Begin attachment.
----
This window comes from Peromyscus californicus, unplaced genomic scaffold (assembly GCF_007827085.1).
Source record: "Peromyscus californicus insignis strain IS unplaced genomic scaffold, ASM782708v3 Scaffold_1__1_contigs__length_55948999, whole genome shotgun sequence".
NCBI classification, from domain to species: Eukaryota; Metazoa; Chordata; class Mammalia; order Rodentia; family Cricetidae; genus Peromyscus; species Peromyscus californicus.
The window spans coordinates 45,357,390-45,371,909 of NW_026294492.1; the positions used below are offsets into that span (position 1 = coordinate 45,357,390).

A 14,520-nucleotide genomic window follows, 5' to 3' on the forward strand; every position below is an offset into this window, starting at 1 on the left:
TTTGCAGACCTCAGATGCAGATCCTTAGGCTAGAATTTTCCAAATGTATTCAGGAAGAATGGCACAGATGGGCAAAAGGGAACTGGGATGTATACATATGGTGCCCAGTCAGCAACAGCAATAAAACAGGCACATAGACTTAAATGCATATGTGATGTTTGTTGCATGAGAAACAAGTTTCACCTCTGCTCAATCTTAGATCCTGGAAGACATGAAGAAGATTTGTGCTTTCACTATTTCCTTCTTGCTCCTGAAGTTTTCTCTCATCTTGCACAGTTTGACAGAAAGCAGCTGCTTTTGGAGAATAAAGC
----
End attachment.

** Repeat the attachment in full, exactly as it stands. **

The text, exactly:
This window comes from Peromyscus californicus, unplaced genomic scaffold (assembly GCF_007827085.1).
Source record: "Peromyscus californicus insignis strain IS unplaced genomic scaffold, ASM782708v3 Scaffold_1__1_contigs__length_55948999, whole genome shotgun sequence".
NCBI classification, from domain to species: Eukaryota; Metazoa; Chordata; class Mammalia; order Rodentia; family Cricetidae; genus Peromyscus; species Peromyscus californicus.
The window spans coordinates 45,357,390-45,371,909 of NW_026294492.1; the positions used below are offsets into that span (position 1 = coordinate 45,357,390).

A 14,520-nucleotide genomic window follows, 5' to 3' on the forward strand; every position below is an offset into this window, starting at 1 on the left:
TTTGCAGACCTCAGATGCAGATCCTTAGGCTAGAATTTTCCAAATGTATTCAGGAAGAATGGCACAGATGGGCAAAAGGGAACTGGGATGTATACATATGGTGCCCAGTCAGCAACAGCAATAAAACAGGCACATAGACTTAAATGCATATGTGATGTTTGTTGCATGAGAAACAAGTTTCACCTCTGCTCAATCTTAGATCCTGGAAGACATGAAGAAGATTTGTGCTTTCACTATTTCCTTCTTGCTCCTGAAGTTTTCTCTCATCTTGCACAGTTTGACAGAAAGCAGCTGCTTTTGGAGAATAAAGC